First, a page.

Conspiracy at Desert One
By Bernace Charles
The Oklahoma morning offered no alternative. It was another sultry day
as the heat punched its way into a bright hot sky. The heat would soon
be near suffocating. At eight-fifteen a.m., David Rice exited the Tulsa
Airport. He wore a false beard and brown contacts. Wearing a short sleeve
shirt, baggy beach pants, and sandals, Rice gave the appearance of a Californian.
He hailed a cab, slipped into the back seat and said, "Take me to
Sand Springs. The name of the place is The Shady Elms. It's a rest home.
I have an hour before catching a flight to LA." The connecting flight
was a lie.
A cab driver answered in a Southern drawl, "Sure, I can get you
there in about ten minutes." With the cab pulling into traffic, David
Rice hoped Harold Rush hadn't had a visitor the previous day.
Fifteen minutes later the cab turned up the Elm Street off-ramp into
Sand Springs. At the end of the street a rest home sat built in a horizontal
V and with a glass-door entrance at its apex. David Rice said as he exited
the cab, "Wait here. I need to make a quick check on an uncle."
Ann Thurman sat at the reception desk. Rice extended a, "Good morning.
My name is Walter Jones. I'd like to visit with a Mr. Harold Rush. My brother
was supposed to come by yesterday to let Mr. Rush know I would be stopping
by. Can you tell me if anyone visited him yesterday?"
Ann Thurman checked the prior day's visitor log and answered, "Yes,
but whoever signed in did so by only filling in the time. It was at eight-thirty
p.m. I can't tell who stopped to visit Mr. Rush. I wasn't on duty."
"It's like my brother to forget to do the simplest of tasks. Is
it OK if I run down to say hi?"
The girl pointed down the hall and said, "Mr. Rush is in room 65
in the north wing. Just follow the room numbers. You can't miss it."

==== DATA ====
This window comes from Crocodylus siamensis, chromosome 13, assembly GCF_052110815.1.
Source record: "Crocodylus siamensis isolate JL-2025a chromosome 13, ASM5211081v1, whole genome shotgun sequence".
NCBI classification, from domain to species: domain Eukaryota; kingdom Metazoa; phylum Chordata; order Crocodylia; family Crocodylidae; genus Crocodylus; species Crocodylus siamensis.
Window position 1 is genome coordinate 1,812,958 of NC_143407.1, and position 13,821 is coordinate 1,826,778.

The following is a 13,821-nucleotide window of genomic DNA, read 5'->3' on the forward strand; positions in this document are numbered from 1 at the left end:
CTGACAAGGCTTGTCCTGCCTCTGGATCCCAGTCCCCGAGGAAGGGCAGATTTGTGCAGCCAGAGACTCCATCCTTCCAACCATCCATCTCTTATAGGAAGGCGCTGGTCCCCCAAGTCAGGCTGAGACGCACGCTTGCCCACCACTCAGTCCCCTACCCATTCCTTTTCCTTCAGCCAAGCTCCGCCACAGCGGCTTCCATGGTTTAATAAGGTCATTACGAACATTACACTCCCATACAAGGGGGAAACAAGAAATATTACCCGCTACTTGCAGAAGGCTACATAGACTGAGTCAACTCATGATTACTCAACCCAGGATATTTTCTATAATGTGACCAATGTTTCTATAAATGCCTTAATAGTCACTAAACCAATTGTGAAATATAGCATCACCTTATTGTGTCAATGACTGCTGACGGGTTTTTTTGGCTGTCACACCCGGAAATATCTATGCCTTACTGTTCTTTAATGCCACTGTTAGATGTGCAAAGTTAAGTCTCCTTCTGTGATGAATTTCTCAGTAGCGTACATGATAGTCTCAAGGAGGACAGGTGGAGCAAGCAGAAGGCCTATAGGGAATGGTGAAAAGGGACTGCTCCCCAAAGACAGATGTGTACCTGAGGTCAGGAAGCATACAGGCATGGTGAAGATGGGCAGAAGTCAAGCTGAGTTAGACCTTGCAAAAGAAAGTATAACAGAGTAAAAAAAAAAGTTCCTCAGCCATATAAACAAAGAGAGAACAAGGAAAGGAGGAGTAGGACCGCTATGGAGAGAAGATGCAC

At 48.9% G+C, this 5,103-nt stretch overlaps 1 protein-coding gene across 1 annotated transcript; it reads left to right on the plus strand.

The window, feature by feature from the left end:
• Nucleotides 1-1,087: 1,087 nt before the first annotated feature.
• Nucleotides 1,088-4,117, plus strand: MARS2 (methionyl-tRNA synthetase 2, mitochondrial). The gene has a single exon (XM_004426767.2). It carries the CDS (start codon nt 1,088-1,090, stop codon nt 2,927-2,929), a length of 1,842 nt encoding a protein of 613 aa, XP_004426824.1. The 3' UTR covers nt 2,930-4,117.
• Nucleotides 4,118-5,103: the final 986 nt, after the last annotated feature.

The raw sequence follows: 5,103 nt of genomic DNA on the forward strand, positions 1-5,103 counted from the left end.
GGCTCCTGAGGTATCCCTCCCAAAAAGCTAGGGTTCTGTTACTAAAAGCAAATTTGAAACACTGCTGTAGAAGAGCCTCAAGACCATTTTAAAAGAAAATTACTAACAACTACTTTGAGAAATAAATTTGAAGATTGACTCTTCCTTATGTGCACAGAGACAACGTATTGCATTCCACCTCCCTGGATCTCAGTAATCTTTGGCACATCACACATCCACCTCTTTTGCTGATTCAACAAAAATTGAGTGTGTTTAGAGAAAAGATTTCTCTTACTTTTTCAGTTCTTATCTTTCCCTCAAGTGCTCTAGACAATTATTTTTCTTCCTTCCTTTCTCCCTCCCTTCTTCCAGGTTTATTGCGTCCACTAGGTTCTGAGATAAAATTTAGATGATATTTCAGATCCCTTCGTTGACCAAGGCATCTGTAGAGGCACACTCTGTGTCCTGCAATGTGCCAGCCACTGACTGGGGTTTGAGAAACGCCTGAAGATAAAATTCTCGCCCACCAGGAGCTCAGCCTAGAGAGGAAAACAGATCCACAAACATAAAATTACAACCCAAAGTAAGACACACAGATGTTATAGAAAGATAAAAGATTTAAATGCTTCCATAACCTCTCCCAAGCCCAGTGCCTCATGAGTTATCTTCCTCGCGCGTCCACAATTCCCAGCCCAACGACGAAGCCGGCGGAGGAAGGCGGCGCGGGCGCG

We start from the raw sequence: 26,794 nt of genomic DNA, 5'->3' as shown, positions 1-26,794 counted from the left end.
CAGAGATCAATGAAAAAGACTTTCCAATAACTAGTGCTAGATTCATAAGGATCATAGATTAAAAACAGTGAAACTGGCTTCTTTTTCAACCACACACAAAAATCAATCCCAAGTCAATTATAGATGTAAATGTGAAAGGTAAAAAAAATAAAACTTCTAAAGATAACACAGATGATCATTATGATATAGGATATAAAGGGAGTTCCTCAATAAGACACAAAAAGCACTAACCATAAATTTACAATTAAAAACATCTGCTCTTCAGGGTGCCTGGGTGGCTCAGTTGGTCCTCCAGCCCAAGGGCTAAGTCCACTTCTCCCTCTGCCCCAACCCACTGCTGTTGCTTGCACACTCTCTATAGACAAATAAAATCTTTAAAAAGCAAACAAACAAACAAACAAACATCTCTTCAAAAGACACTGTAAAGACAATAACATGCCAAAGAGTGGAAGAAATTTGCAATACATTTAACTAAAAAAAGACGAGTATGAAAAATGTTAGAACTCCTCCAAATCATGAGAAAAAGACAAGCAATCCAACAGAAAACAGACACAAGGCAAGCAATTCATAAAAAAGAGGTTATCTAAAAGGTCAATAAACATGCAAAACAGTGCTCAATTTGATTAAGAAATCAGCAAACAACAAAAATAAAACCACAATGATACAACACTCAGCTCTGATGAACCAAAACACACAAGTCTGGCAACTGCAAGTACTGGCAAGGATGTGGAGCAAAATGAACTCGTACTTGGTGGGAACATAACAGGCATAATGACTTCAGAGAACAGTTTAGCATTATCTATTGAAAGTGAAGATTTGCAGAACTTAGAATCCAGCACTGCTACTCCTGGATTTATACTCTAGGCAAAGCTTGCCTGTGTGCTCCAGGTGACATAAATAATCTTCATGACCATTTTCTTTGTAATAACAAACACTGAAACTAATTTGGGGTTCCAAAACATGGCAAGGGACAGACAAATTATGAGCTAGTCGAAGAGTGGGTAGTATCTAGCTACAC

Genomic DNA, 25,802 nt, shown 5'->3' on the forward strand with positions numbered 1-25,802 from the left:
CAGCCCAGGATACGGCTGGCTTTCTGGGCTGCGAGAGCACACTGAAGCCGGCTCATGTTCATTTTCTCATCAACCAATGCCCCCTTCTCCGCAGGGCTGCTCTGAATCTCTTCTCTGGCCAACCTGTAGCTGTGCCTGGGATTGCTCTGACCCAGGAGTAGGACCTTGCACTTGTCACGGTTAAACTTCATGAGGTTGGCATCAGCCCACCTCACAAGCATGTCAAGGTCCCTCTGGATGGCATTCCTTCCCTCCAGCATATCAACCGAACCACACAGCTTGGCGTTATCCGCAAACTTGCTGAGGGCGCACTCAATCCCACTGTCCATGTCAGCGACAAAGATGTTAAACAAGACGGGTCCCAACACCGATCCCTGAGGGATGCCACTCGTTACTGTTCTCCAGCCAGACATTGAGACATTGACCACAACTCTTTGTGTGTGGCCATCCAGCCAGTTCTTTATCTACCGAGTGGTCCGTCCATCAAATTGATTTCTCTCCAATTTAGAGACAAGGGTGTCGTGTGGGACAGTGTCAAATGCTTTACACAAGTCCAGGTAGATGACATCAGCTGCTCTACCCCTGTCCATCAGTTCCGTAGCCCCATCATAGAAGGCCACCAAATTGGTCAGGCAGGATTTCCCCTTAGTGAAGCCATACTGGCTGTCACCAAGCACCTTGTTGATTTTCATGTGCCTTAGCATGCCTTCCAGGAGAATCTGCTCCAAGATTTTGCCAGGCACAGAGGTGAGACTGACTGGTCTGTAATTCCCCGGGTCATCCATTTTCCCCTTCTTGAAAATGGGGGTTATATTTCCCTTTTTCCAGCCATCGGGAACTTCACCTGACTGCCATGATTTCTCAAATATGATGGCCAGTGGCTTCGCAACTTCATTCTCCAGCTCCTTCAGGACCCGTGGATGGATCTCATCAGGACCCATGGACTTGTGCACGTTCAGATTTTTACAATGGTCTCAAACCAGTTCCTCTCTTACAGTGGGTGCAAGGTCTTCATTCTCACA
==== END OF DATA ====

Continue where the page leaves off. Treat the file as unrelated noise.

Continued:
"Did Mr. Rush get the private room he wanted?"
"He has a private room. You can visit with him as long as you want."
Ann, casting a sad expression said, "He won't be able to get up. He's
been bedridden for some time now. He's probably watching TV. He likes to
watch the morning talk shows."
David Rice asked, and pointing to the hallway, "This way?"
As Rice walked along the tile floor, he thought of how it carried the
sterile appearance of a building in Langley, Virginia. Reaching room 65,
he pushed the door open, stepped inside the room, and closed the door behind
him. As he did, his eyes adjusted to the dimly lit room. A hospital bed
was near a curtained window. No one had opened the curtains to the day.
David Rice was thankful for that fact as he stepped toward an elderly man
with white hair, and drawn, tired eyes and face.
Harold Rush looked up at Rice with a bewildered expression. The meaningless
interchange of a talk show emanated from a television. Harold Rush was
a patient having to use an oxygen bottle. Stepping to the bed, Rice said,
"Mr. Rush, I'm glad to meet you."
Harold Rush answered with effort, not turning the television's volume
down with the remote he held in his right hand. "Do I know you?"
Rice made no reply as he reached for the tube providing oxygen. He moved
it aside before lifting the old man's head off his pillow. Rice pulled
the pillow from beneath the old man and pressed it over a tired face.
Six minutes later David Rice closed the door of the room and returned
to the reception desk. He spoke with Ann Thurman. "Thank you. Mr.
Rush is sleeping. I didn't wake him."
"That's odd. He's usually awake. I know he was awake for breakfast.
Would you like for me to wake him?"
"No. He probably dozed off during a commercial. His television
was on. I turned it off. I have to return to Tulsa following a week in
Houston. I'll stop by next Thursday."
Ann Thurman watched David Rice leave the building and enter the waiting
cab. She noticed the cab was yellow and she knew it was out of Tulsa. Sand
Springs didn't have a cab company. Once inside the cab, Rice said, "I've
decided to stay in Tulsa for a couple of days. Take me to a car rental
The driver glanced in the rear-view mirror at his passenger and said,
"No problem. The cheapest are on North Memorial at the airport."
"Fine." Rice glanced quickly at the rest home as the cab
swung around to reenter the street and head for the Cross-Town Expressway.
Walker spent the morning behind his word processor. It hadn't been a
good morning and he knew it. The hours were ones isolated in torment. He
was tired of trying to concentrate on a story that didn't hold his interest.
Now, the thought of another seemed to roll over him to carry him along
as a twig in a rampaging flood. At twelve-thirty, the telephone rang. Picking
up the receiver Walker droned, "Yea, I'm here."